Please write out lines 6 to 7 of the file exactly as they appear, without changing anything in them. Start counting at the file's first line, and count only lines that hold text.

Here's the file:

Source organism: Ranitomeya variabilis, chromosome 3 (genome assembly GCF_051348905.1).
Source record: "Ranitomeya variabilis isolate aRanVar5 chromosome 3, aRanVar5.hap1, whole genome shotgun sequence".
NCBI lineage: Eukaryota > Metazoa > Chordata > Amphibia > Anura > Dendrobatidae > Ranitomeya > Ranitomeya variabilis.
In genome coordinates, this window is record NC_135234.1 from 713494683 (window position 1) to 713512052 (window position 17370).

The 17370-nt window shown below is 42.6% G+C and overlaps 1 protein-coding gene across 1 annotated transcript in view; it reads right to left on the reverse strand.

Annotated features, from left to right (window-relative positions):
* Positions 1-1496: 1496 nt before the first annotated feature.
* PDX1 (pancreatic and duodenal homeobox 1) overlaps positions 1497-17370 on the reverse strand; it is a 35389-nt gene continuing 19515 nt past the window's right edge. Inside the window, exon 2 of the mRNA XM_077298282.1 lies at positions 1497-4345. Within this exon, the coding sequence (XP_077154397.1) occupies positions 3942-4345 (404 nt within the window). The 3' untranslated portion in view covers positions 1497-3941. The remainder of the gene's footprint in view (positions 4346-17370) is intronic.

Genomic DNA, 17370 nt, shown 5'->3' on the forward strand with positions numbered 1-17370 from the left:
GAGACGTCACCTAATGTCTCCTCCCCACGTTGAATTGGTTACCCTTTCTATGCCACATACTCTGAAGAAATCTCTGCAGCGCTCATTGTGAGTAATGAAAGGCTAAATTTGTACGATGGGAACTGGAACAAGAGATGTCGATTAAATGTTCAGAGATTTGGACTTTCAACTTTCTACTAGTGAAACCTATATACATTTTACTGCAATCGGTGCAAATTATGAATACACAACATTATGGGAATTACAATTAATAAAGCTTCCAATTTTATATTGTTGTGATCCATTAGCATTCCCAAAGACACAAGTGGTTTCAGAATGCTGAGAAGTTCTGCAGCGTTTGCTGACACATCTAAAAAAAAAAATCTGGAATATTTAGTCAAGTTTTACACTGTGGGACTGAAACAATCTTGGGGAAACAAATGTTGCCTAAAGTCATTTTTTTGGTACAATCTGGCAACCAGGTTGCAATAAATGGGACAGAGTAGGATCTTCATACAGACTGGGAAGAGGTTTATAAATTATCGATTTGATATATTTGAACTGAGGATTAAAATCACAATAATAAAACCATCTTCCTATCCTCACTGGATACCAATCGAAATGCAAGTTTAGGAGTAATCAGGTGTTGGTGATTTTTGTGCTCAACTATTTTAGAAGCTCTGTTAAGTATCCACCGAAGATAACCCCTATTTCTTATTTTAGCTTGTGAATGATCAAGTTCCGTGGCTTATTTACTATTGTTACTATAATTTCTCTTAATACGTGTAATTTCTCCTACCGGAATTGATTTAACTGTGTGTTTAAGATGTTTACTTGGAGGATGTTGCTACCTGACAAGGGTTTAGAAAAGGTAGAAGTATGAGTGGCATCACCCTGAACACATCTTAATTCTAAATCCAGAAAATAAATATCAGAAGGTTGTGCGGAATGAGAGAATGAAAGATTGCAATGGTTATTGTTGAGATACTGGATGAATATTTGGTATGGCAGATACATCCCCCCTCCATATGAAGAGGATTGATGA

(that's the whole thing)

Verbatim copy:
Annotated features, from left to right (window-relative positions):
* Positions 1-1496: 1496 nt before the first annotated feature.